December 23, 2005

Felix's Christmas mitzvah

Yesterday I rented a Zipcar for seven hours, and drove around Manhattan offering rides to people inconvenienced by the transit strike.

: I set out from home, in my suit and cap.

1:45pm: I fuel up at the Doughnut Plant.

2:00pm: I pick up the car from the garage at Monroe and Allen.

: I arrive at Jill Platner, on Crosby Street, where I'm met by Michelle.

2:22pm: Jill, her sister Delphine, and Michelle send me off with my first mission: to deliver an envelope to Kira Sugarman.

2:25pm: Michelle installs the Free Rides sign, and I set off.

2:30pm: I pick up JC on Houston between Broadway and Mercer. He's running late on a project he's been editing for the Food Network, at 15th and 9th.

2:40pm: I get a call from my friend Abby Russell, who is downtown and needs a lift. I tell her I'll get over to pick her up at Astor Place once I've dropped off JC and Kira's envelope.

2:54pm: I drop off JC on 15th and 8th, so that I can make it over to Kira more easily than if I'd gone all the way over to 9th.

3:07pm: I give Kira her envelope on the corner of 17th and 7th.

: I pick up Abby Russell on 9th Street between 4th and Broadway, where she's been working on a project for MTV. She, too, has something she needs to drop off at the Food Network.

3:55pm: We've made it to the Food Network, on 15th and 9th. But Abby needs to get uptown...

4:20pm: I drop off Abby Russell at CBS on 57th and 11th. Now I need to head downtown, since a couple of Jill Platner employees need a lift at 5:30. Can I make it? 11th Avenue is packed, so I wend my way south and east, eventually going up 46th Street to Times Square. I ask many people if they need a lift, but none of them do: One of them simply says "no, there's too much traffic!". I discover it's very hard to drive in New York traffic and ask people if they need a lift at the same time. In any case, it's getting late, so eventually I decide to simply make it down to Crosby Street as fast as possible. It's not fast enough, and while I'm stuck in traffic on Broadway, Katherine and Olivia from Jill Platner stop waiting for me and start walking up towards me.

5:45pm: I meet Katherine and Olivia at Broadway and Great Jones. First stop is Penn Station, for Katherine: she's taking the Acela up to Boston for Christmas. But 6th Avenue is packed, 8th Avenue is worse, and eventually she gets out at 15th and 8th, deciding it will be easier and faster to walk. Olivia and I then head west: she's going uptown to 101st Street and Central Park West. The West Side Highway southbound simply isn't moving at all, from 14th Street all the way up to 96th Street. But northbound is OK.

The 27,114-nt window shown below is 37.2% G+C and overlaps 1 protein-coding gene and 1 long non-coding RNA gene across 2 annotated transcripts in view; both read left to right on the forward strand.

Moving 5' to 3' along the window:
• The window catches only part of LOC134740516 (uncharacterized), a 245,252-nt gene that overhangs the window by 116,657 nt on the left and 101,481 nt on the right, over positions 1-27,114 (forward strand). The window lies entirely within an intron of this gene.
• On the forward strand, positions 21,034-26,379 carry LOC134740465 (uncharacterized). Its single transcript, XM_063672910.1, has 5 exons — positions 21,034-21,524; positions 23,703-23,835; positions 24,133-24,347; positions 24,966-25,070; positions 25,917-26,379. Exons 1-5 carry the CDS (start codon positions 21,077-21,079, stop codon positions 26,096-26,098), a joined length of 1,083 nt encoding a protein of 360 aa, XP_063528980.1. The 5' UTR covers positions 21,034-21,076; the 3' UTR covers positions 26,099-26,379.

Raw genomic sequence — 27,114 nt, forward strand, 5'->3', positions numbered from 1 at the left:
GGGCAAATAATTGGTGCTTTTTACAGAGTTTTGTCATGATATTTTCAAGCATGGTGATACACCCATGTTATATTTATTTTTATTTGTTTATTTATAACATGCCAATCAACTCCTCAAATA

6:35pm: Olivia and I pick up Lorraine and her son Marqui at 100th and Columbus. Lorraine has picked up Marqui from school and they're now heading home. It's been a long day for Lorraine: she had three doctor's appointments at various points in town, as far south as 31st Street.

6:40pm: Drop off Olivia at 100th and Central Park West, just in time to pick up her laundry at the laundromat, which is closing early.

6:45pm: Drop off Lorraine and Marqui at 116th and 7th. Head downtown to pick up Simon Clark at his office in the financial district. Columbus Avenue is quite fast, and 11th Avenue starts off OK, but becomes solid around 29th Street. All the southbound avenues are nasty, and it takes a long time to get downtown from there.

: Finally reach Cortland Street, where I pick up Simon, and his colleague Carla. Simon is my only passenger all day who has accepted my offer of a doughnut.

: Drop off Carla on 5th Street between Avenue A and Avenue B.

8:35pm: Drop the Zipcar back off at the garage, after taking a much longer but much faster route to get there, via Avenue D and Madison Street. All the other streets are packed with traffic for either the Williamsburg Bridge or the Manhattan Bridge. Walk home for a large glass of Scotch, and some holiday parties conveniently located in my apartment building.

Posted by Felix at 07:17 PM GMT

But you seem to know most of your passengers! What a massive coincidence!

And when do you plan to have your site back up?

Posted by: Stefan Geens on December 24, 2005 08:31 AM

My site was down?